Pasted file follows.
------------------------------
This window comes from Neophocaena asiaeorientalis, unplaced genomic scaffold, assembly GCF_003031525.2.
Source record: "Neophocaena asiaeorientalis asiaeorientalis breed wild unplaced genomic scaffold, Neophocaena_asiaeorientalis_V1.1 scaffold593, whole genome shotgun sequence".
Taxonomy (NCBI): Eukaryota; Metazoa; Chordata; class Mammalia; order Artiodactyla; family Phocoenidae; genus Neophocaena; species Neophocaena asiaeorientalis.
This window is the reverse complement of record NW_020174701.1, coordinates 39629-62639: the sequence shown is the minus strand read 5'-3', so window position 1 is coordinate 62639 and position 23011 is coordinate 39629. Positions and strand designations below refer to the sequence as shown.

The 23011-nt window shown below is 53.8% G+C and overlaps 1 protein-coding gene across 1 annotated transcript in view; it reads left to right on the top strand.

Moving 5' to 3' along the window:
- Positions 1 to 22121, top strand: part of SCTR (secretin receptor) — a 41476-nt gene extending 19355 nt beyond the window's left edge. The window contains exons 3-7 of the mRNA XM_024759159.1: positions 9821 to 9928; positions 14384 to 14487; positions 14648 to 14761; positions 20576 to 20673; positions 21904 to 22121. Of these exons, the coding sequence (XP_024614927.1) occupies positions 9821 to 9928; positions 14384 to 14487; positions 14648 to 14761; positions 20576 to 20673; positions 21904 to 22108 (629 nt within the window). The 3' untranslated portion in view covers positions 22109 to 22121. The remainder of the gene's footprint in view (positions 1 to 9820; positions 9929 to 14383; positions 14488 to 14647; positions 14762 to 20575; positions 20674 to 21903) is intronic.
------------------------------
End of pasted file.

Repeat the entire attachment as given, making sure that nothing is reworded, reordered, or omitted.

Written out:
This window comes from Neophocaena asiaeorientalis, unplaced genomic scaffold, assembly GCF_003031525.2.
Source record: "Neophocaena asiaeorientalis asiaeorientalis breed wild unplaced genomic scaffold, Neophocaena_asiaeorientalis_V1.1 scaffold593, whole genome shotgun sequence".
Taxonomy (NCBI): Eukaryota; Metazoa; Chordata; class Mammalia; order Artiodactyla; family Phocoenidae; genus Neophocaena; species Neophocaena asiaeorientalis.
This window is the reverse complement of record NW_020174701.1, coordinates 39629-62639: the sequence shown is the minus strand read 5'-3', so window position 1 is coordinate 62639 and position 23011 is coordinate 39629. Positions and strand designations below refer to the sequence as shown.

The 23011-nt window shown below is 53.8% G+C and overlaps 1 protein-coding gene across 1 annotated transcript in view; it reads left to right on the top strand.

Moving 5' to 3' along the window:
- Positions 1 to 22121, top strand: part of SCTR (secretin receptor) — a 41476-nt gene extending 19355 nt beyond the window's left edge. The window contains exons 3-7 of the mRNA XM_024759159.1: positions 9821 to 9928; positions 14384 to 14487; positions 14648 to 14761; positions 20576 to 20673; positions 21904 to 22121. Of these exons, the coding sequence (XP_024614927.1) occupies positions 9821 to 9928; positions 14384 to 14487; positions 14648 to 14761; positions 20576 to 20673; positions 21904 to 22108 (629 nt within the window). The 3' untranslated portion in view covers positions 22109 to 22121. The remainder of the gene's footprint in view (positions 1 to 9820; positions 9929 to 14383; positions 14488 to 14647; positions 14762 to 20575; positions 20674 to 21903) is intronic.